I couldn't believe the opportunity we had been given, but after a while, and the fact that the bird hadn't made a move or shown any concern over our presence, I began to feel the situation was not right. If you look at this photo you will see that the eye on the left side looks a little damaged, but the other eye was always bright and looking around.
I was now hoping that that the bird would fly off, but it didn't, it began to move up the branch but with no real purpose even when I started to walk closer to it.
Finally it jumped off the branch away from us, and attempted to fly, but didn't leave the ground, and it stumbled across the ground to another dead branch. I now realised the bird was not well, and walked closer. It made no effort to get away, and just lay on the branch with it's bill open, and it's tongue out.
Just after this photo was taken it stumbled forward with its head falling into the ground and its wings held out. The tail was also pushed up. Clearly the bird was not well and possibly dying. The euphoria I had felt when I first saw it and the the opportunity it gave to get some incredible photographs rapidly disappeared. We felt helpless not being able to do anything, although I am not sure what we could have done, there was no way I was going to try and pick it up! In the end we decided to leave it in peace.
If the bird was going to die a little piece of solace was that the bird had not died alone, we had been there with it. What was a mystery though was why was it unwellf? Was it old age? It seemed to be quite a healthy looking bird the plumage looking immaculate. Or was it poisoned? We will never know, I just hope it was not suffering as we watched it. As we walked away from the bird, we discussed how we felt about this. It was a very strange encounter, and while we were sad at the plight of the buzzard, we strangely felt honoured to have witnessed this, honoured that we had been able to share the time with such a beautiful bird.
We left the Buzzard and headed up the track past the Newton Plantation. Blackcap sang from the bushes along the footpath, and Marsh and Great Tit zipped about in the tree tops. We came out of the wood, and then walked around to the farm. On the edge of the footpath we found an unusal pink flowering plant, unfortunately I don't think it is a wild flower, and has probably made it's way from the farmhouse garden. As a bonus an Orange Tip settled on them, and allowed the opportunity for photographs. This is a male, and you can also see the lovely pattern on the underwing.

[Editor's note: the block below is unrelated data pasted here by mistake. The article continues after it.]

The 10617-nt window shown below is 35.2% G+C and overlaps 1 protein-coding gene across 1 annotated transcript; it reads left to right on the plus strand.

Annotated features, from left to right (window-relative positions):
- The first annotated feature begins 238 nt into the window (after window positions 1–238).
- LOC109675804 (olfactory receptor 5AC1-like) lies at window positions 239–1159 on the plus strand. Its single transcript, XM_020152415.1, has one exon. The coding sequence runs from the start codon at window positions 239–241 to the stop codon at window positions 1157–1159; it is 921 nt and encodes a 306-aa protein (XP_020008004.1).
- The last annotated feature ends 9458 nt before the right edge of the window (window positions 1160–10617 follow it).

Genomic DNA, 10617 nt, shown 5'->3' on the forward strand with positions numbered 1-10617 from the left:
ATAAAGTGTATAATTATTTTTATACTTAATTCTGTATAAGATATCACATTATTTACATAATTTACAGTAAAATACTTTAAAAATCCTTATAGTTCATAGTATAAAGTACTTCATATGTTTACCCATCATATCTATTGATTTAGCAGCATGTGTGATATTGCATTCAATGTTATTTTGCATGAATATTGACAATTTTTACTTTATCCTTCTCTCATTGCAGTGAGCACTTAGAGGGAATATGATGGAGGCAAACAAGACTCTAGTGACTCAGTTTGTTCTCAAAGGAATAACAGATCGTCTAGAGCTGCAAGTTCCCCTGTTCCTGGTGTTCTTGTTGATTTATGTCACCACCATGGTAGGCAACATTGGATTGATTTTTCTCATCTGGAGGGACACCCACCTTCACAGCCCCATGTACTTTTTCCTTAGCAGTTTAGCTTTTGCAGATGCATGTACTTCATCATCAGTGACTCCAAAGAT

We walked through the farm and down past the Maryanne plantation. From there we crossed the field heading for the old Kitwood Bridleway. As we walked across the field I found a single Lapwing in the middle of the field. Again the distance didn't make for good photography, but from the record shot you can see it is a Lapwing, a bird that is very rarely seen in the fields around here. Previously I had seen one flyover back in January, so it was nice to be able to confirm a patch tick.
Along the rest of the bridleway, and through Lord's Wood there was very little new to see. The Chiffchaffs sang, as they have everywhere today. Out of Lord's Wood, we made our way up to Weathermore Lane. Blackcap had been singing in many places all day, but I had not been able to get good views of the male birds. Along Weathermore Lane a female was moving through the bramble and ivy, and finally popped up to give this opportunity.
We were quite tired now, and a cup of tea was calling as we walked down Alton Lane, and through the field to Blackberry. We had covered 10 miles of footpaths around the patch, and that didn't count the times we walked back and forth looking for something.
As a postscript to the events of today, I went back on Saturday afternoon to the the Kitwood Bridleway to see what became of the Buzzard . When I got there I don't know if I was pleased or sad that the bird was not there. Of course the fact the body was not there does not prove the bird recovered, the body could have been taken by a fox. However as I turned to walk away a Buzzard called loudly above me as it came over the wood heading for Dogford Wood. As it flew across the field, three other Buzzards came over the tree tops. The Buzzard joined them and they soared all together. Yesterday we only saw three Buzzards here, and the bird that came over calling was very pale, so who knows, did it recover? I would like to think so.